Particle IoT Rules Engine

Particle have developed their own "wrapper" for Node-Red and they call it the Particle IoT Rules Engine.



Unfortunately, it appears to be something you have to apply for to test and then it looks like a paid-for product. Consequently, I was unable to test it.



As well as (or instead of) sending your data to the Particle Cloud, you can integrate your device streams with a range of other IoT platforms. I tested the process with the Microsoft Azure IoT hub but the process would be similar for other platforms like Google Cloud services. Although it's not difficult, there are a lot of steps but these are quite well documented and you are guided through the process as you go. The slideshow below shows me going through the process. At the end of the process, you can open up the Particle Console and see your data being published and it will also appear in your Azure IoT hub.



{gallery} Integrations



Once you have done this (i.e. set up the integration), you can send data to the Azure IoT hub. This is how my Azure integration is configured (note that I called my Event Name "azure-publish"):



Taking the above example of publishing temperature data to the Particle Console, all you need to do is change one line.



Particle.publish("tempC", String(t));



Particle.publish("azure-publish", String(t));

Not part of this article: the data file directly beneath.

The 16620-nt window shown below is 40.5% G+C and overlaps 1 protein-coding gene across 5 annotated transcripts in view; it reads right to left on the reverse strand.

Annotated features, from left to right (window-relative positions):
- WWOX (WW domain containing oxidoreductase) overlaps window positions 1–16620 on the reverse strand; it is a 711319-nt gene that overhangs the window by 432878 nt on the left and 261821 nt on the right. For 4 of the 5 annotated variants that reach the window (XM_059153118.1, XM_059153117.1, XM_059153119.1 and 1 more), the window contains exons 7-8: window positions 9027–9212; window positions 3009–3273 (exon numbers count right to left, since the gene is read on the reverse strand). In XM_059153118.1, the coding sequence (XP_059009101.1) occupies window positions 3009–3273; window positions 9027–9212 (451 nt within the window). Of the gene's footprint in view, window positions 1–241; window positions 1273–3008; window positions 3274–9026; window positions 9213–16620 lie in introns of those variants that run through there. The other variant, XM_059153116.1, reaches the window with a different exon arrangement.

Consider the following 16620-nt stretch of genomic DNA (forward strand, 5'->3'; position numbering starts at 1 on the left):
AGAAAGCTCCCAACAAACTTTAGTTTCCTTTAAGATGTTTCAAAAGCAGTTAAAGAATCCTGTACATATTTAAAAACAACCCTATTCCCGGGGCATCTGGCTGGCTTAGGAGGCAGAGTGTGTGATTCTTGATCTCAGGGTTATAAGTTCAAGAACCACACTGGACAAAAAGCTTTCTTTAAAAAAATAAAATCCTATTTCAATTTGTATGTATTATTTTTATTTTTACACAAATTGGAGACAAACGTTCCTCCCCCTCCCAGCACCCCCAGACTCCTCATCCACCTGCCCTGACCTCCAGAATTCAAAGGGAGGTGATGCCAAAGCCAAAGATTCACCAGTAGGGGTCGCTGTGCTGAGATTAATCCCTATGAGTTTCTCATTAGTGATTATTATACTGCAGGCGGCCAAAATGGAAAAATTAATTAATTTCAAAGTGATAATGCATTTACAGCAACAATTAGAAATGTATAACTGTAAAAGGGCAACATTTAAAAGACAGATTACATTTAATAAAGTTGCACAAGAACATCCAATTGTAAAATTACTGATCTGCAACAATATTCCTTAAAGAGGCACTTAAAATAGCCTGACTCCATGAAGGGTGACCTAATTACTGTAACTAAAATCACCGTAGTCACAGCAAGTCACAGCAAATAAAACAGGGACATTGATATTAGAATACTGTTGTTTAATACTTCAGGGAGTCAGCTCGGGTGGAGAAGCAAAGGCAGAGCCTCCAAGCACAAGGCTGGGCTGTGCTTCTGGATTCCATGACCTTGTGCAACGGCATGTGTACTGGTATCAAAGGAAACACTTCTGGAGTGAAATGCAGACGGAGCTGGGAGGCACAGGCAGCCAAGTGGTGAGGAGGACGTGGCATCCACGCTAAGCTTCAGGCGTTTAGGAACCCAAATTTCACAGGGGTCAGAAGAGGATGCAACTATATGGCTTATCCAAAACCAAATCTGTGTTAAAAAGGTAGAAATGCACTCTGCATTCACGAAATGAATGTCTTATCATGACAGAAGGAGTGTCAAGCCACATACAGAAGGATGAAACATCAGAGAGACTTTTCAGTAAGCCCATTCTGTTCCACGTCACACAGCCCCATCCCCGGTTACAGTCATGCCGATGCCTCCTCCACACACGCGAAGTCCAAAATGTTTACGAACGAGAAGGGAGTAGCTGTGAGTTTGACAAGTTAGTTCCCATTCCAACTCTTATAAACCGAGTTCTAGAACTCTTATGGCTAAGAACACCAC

... and you are done!


Example project

A possible "use case" for the Particle Mesh kit would be a mesh of connected sensors around the house and garden. The Argon would sit near the WiFi router and act as the "gateway" for the mesh network. As a test of how the mesh works in practice, I decided to dip a waterproof DS18B20 digital temperature sensor (attached to a Xenon) into my fish tank, which is situated at the end of my garden, behind my garage. There are several solid walls between there and the Argon and, not surprisingly, the mesh connection from the fish tank was lost. However, by adding two more Xenons in between, the connection was restored and I was able to read the fishtank water temperature via the Particle Console in my sitting room (or anywhere in the world!).





I was interested in testing the battery life of the Xenon-based temperature sensor. Connected to a miniature 350mAh LiPo battery and sending temperature readings every thirty seconds, it kept running for several hours over thirty hours. You can buy LiPo batteries with much greater capacity (2000mAh would keep you running for over a week), or you can permanently power the Mesh devices from a 5v USB source.